Life changes when your first child is born. All of a sudden you are whisked into a world where focus and priorities are forever altered and everything you do is accompanied by the thought “what is best for my child?” During the first year, there is so much to learn and do that new parents are often overwhelmed with the small things and little questions. This was especially true for my wife and me as we moved to the Boston area from Montreal only a couple weeks before my first son was born. When that initial parenting stage passed, our lives didn’t become any calmer, rather new activities took over and questions now arise that are often much more complex.
My wife and I were raised in Conservative Jewish households. While my wife felt comfortable with this branch of Judaism, I never quite did. When life settled down after moving and having a baby, we both wanted to find our way back to some sort of Jewish community and were open to exploring wherever we might fit in. We joined a Reform synagogue, largely because we liked their kids programs. Now I felt comfortable, but my wife didn’t. As our son grew older and began attending the temple’s religious school and our daughter was at their nursery school, the question of how to include our faith and beliefs in our children’s lives became one that was harder to answer. This was especially true being in a community without our family and familiar surroundings to fall back on.
When we heard that Parenting Through a Jewish Lens (then called Ikkarim) was being offered at our temple during the time my son was in religious school, and with babysitting available for my younger daughter, it was really a no brainer to sign up. Not only could we tell our son that he wasn’t the only one who had to go to Hebrew school on the weekend, but we felt a need to dig deeper into the role Judaism played in our everyday lives.
Our class was amazing! While we read interesting texts, it was the discussions that came out of them that really broadened our horizons and helped both to reinforce ideals we already had and to open our eyes to new ways of thinking. The people in our group were an eclectic bunch and to our surprise, the majority of couples weren’t made up of two Jewish partners yet wanted to raise their kids Jewish. Navigating being a Jewish parent from a Catholic, Presbyterian or even Baha’i background is a big challenge and offered an entirely new perspective on our Conservative versus Reform debate.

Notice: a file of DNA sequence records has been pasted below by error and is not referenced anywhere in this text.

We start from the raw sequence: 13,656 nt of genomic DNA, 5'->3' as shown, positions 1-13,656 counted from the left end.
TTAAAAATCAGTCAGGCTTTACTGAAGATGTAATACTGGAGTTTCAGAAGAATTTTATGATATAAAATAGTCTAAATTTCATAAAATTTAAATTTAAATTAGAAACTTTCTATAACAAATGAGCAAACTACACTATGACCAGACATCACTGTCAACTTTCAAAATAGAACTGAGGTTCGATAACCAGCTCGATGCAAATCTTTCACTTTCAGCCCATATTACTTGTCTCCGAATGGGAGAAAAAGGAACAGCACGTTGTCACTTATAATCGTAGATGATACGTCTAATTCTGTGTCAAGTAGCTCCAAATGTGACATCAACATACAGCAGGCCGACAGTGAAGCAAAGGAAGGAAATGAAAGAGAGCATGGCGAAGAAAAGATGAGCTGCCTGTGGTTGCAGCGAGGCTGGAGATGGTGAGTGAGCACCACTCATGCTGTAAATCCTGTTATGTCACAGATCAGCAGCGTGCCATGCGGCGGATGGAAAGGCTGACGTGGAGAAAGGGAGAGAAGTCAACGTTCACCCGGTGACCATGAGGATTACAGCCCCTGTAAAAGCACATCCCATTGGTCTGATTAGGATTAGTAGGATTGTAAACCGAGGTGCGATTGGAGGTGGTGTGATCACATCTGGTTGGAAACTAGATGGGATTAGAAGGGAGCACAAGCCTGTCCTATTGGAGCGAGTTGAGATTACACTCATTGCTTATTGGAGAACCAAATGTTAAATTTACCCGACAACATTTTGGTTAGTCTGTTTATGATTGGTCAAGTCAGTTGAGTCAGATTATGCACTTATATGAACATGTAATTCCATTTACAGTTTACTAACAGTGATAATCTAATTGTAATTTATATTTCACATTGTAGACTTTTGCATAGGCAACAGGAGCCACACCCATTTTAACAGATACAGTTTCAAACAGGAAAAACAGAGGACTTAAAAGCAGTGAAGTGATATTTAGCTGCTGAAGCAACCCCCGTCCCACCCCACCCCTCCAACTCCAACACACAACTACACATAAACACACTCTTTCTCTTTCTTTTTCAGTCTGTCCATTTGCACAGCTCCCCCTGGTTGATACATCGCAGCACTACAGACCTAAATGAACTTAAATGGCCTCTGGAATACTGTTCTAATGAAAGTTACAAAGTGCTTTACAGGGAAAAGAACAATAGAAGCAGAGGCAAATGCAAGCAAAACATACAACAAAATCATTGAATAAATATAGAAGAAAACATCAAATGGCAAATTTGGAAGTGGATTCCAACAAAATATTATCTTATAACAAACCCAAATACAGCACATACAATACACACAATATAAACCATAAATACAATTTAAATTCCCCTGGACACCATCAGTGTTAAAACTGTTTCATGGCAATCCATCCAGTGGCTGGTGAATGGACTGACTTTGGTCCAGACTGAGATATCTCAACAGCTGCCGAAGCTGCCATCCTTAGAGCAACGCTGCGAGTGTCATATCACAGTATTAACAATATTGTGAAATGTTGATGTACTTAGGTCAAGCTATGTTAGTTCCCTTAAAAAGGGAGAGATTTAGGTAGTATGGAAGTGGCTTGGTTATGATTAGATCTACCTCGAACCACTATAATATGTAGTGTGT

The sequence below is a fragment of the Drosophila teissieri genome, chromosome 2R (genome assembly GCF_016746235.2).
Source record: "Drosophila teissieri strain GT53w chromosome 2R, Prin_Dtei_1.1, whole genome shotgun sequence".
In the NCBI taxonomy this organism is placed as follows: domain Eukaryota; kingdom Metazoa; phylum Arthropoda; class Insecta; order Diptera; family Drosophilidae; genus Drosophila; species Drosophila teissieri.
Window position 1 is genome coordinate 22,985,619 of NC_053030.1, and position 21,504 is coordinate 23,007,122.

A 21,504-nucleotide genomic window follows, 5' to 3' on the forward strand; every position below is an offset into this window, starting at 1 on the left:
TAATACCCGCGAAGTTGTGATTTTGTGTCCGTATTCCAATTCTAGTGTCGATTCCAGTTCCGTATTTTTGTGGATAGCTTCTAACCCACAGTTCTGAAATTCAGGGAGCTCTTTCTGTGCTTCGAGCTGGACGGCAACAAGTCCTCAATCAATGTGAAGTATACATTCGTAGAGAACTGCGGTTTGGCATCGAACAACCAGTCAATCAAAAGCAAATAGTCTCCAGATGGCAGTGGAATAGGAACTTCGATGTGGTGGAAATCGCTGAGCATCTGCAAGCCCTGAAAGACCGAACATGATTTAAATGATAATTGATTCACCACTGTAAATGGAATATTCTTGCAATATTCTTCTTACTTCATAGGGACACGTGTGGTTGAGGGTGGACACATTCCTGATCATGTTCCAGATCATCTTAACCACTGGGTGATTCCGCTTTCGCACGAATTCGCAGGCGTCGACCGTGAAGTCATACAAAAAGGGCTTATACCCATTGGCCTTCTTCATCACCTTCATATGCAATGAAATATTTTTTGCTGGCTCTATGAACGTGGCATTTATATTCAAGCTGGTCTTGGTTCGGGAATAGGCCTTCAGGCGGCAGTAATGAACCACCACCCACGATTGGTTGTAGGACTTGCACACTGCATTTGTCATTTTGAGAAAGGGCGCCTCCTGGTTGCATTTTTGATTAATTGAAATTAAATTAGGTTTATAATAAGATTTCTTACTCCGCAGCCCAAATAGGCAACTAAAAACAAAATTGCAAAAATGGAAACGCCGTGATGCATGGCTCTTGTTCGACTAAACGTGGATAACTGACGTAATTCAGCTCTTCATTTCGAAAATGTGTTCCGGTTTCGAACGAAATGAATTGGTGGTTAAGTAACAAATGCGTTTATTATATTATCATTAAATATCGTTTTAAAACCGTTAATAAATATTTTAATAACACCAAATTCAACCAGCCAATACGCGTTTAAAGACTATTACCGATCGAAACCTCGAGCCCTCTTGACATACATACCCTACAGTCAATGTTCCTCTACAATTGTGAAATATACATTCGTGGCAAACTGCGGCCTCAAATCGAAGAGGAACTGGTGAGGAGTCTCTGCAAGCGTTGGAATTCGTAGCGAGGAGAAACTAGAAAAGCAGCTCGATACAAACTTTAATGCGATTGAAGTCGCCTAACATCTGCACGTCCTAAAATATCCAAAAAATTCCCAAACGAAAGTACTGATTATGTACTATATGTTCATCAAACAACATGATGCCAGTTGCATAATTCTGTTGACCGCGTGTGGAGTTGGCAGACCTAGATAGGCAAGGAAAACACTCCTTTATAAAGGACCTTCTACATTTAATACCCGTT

The wonderful thing was that the class did not push anyone into a particular path, but instead opened up our minds to how incredibly flexible Judaism can be and demonstrated that throughout history even the greatest scholars and prophets have not always agreed on their interpretations of the Torah. And, even after all the stimulating educational sessions and invigorating discussions, we were left with something that to us was far more valuable: many new friends within a community that we were still getting to know. Several years later we remain close with a number of families from our PTJL class.
I recently joined the Parenting Through a Jewish Lens Alumni Advisory Group. While there are many great opportunities through Hebrew College, synagogues, and other organizations for continued Jewish learning, we still have a bond to PTJL and its concept of learning through the angle of parenting; and we have an even bigger bond to the families we met. The experience of PTJL does not have to end when the class is over. While the PTJL Alumni Advisory Group is a relatively new endeavor, there were two great inaugural events last year that we are building on by offering further opportunities to learn, grow and have fun together as parents and families. I am already looking forward to the Latkes and Light event on December 4th (5-7pm at
in Newton), a
family Chanukah program for alumni, current families and friends. I hope you’ll